In the context of the moment, that focus made sense. In Shellenberger’s narrative, it is made to seem nefarious. And the New York Post — like Musk, eager to cast Twitter and the FBI as bad actors — is happy to elevate Shellenberger’s presentation.
One of the most important essays assessing the way in which enormous amounts of information are available online was published by The New Republic in 2009. Written by lawyer and activist Lawrence Lessig, it is called “Against Transparency” — itself a provocative title but one that gets at Lessig’s point.
Too much information, he argues, can be a dangerous thing.
“To understand something — an essay, an argument, a proof of innocence — requires a certain amount of attention,” Lessig writes. “But on many issues, the average, or even rational, amount of attention given to understand many of these correlations, and their defamatory implications, is almost always less than the amount of time required. The result is a systemic misunderstanding — at least if the story is reported in a context, or in a manner, that does not neutralize such misunderstanding.”
He predicted situations like the one that emerged in October 2016 and in December 2022: bad-faith or misinformed actors had enough information at their disposal to tell whatever story they wanted, with average readers unable to recognize what exonerating information might have been left out of the presentation.
“The point in such cases is not that the public isn’t smart enough to figure out what the truth is,” Lessig writes. “The point is the opposite. The public is too smart to waste its time focusing on matters that are not important for it to understand. The ignorance here is rational, not pathological. It is what we would hope everyone would do, if everyone were rational about how best to deploy their time. Yet even if rational, this ignorance produces predictable and huge misunderstandings.”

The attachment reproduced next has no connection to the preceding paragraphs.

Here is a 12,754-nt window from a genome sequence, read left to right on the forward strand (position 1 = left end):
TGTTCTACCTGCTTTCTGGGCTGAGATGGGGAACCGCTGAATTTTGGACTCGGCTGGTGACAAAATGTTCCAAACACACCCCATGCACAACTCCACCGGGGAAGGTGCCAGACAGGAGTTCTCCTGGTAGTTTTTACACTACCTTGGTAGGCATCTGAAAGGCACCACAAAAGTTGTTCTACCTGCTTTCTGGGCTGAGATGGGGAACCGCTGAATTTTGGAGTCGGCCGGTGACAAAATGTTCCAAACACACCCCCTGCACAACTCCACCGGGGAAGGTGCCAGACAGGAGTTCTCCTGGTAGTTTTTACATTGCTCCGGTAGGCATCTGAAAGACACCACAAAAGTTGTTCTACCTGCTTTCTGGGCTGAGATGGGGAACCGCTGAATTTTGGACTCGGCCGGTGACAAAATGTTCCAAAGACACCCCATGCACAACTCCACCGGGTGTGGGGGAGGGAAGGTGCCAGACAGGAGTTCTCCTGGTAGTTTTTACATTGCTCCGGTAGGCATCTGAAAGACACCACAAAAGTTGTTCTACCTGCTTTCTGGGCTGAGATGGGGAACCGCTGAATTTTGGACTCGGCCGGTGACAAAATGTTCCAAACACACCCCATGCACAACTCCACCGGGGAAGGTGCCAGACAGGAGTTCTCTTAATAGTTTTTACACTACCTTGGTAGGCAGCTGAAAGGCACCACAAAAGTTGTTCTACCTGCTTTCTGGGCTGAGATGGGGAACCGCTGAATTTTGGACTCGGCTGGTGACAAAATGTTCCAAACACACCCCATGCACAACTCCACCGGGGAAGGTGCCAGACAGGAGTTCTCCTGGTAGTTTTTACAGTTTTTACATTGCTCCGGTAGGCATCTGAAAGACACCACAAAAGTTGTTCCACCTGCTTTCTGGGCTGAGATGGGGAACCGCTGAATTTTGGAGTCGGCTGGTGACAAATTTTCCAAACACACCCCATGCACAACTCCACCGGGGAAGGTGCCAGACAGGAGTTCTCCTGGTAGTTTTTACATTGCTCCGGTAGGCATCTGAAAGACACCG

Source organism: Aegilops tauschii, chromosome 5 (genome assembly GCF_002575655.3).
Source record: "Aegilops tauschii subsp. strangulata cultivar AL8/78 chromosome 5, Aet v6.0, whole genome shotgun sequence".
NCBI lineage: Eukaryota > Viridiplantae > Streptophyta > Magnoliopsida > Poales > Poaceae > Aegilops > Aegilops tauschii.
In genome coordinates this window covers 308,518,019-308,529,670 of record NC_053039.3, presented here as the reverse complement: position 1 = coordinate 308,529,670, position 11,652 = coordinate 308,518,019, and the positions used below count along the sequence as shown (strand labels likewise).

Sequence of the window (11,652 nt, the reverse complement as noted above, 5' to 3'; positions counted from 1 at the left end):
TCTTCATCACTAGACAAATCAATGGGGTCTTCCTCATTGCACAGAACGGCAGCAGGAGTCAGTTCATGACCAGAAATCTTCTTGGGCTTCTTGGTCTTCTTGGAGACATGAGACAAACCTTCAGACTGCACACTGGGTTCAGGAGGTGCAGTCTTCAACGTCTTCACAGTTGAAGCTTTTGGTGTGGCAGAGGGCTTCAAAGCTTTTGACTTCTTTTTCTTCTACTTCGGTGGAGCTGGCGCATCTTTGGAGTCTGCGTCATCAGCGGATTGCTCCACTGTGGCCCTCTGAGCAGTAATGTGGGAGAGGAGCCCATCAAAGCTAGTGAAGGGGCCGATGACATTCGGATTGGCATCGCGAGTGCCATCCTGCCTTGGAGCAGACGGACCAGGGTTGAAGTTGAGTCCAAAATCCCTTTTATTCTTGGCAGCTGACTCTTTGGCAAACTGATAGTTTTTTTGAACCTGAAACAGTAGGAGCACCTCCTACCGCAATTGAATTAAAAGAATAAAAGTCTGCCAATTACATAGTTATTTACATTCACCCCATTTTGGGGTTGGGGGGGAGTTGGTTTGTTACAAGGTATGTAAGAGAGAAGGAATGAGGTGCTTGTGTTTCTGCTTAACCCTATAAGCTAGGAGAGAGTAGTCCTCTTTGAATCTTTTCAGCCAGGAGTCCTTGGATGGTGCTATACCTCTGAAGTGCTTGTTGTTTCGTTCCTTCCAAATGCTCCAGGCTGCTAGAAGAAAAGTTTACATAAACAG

Now inject a motivated audience — the New York Post, Musk’s followers on Twitter, supporters of Donald Trump eager to think the election was stolen from him — and you lose interest in taking time to understand ameliorating information entirely. A recent study found that it’s the favorability of a news story, not the source of the story, that predisposes people to believe inaccurate information.
There are legitimate questions about how Twitter moderated — and currently moderates — its content. And the FBI, of course, has a long history of dubious behavior. But neither of those things diminishes the fact that the allegations Musk is eager to elevate are predicated on an unfailingly ungenerous interpretation of select documents. That there is no evidence to support his most extreme claims, but instead only a narrator’s injected presentation of how nefarious things might be.
The worry isn’t that Musk might nonetheless believe the story he’s presenting the world. It’s that so many other people, unable to know what’s being withheld or unable to take the time to understand the fuller context, are eager to believe it too.